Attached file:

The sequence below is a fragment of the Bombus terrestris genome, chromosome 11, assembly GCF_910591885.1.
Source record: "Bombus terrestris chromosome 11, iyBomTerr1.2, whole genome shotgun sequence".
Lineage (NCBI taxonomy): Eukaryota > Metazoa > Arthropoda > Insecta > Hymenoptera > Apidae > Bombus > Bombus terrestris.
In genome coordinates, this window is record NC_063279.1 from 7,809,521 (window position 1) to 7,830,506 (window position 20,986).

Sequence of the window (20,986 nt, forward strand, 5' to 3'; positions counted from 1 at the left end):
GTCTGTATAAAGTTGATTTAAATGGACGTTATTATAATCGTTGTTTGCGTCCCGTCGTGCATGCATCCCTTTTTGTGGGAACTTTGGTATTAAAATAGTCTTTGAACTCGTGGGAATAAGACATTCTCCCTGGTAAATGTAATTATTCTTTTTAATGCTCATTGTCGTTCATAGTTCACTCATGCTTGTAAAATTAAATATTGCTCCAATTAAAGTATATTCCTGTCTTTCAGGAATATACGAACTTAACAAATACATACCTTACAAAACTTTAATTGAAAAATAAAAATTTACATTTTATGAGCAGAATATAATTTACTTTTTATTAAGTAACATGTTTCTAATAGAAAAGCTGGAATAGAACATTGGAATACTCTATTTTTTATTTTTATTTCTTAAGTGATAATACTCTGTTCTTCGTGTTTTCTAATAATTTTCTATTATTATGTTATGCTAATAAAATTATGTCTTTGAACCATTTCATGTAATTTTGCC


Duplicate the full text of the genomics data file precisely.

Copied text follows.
The sequence below is a fragment of the Bombus terrestris genome, chromosome 11, assembly GCF_910591885.1.
Source record: "Bombus terrestris chromosome 11, iyBomTerr1.2, whole genome shotgun sequence".
Lineage (NCBI taxonomy): Eukaryota > Metazoa > Arthropoda > Insecta > Hymenoptera > Apidae > Bombus > Bombus terrestris.
In genome coordinates, this window is record NC_063279.1 from 7,809,521 (window position 1) to 7,830,506 (window position 20,986).

Sequence of the window (20,986 nt, forward strand, 5' to 3'; positions counted from 1 at the left end):
GTCTGTATAAAGTTGATTTAAATGGACGTTATTATAATCGTTGTTTGCGTCCCGTCGTGCATGCATCCCTTTTTGTGGGAACTTTGGTATTAAAATAGTCTTTGAACTCGTGGGAATAAGACATTCTCCCTGGTAAATGTAATTATTCTTTTTAATGCTCATTGTCGTTCATAGTTCACTCATGCTTGTAAAATTAAATATTGCTCCAATTAAAGTATATTCCTGTCTTTCAGGAATATACGAACTTAACAAATACATACCTTACAAAACTTTAATTGAAAAATAAAAATTTACATTTTATGAGCAGAATATAATTTACTTTTTATTAAGTAACATGTTTCTAATAGAAAAGCTGGAATAGAACATTGGAATACTCTATTTTTTATTTTTATTTCTTAAGTGATAATACTCTGTTCTTCGTGTTTTCTAATAATTTTCTATTATTATGTTATGCTAATAAAATTATGTCTTTGAACCATTTCATGTAATTTTGCC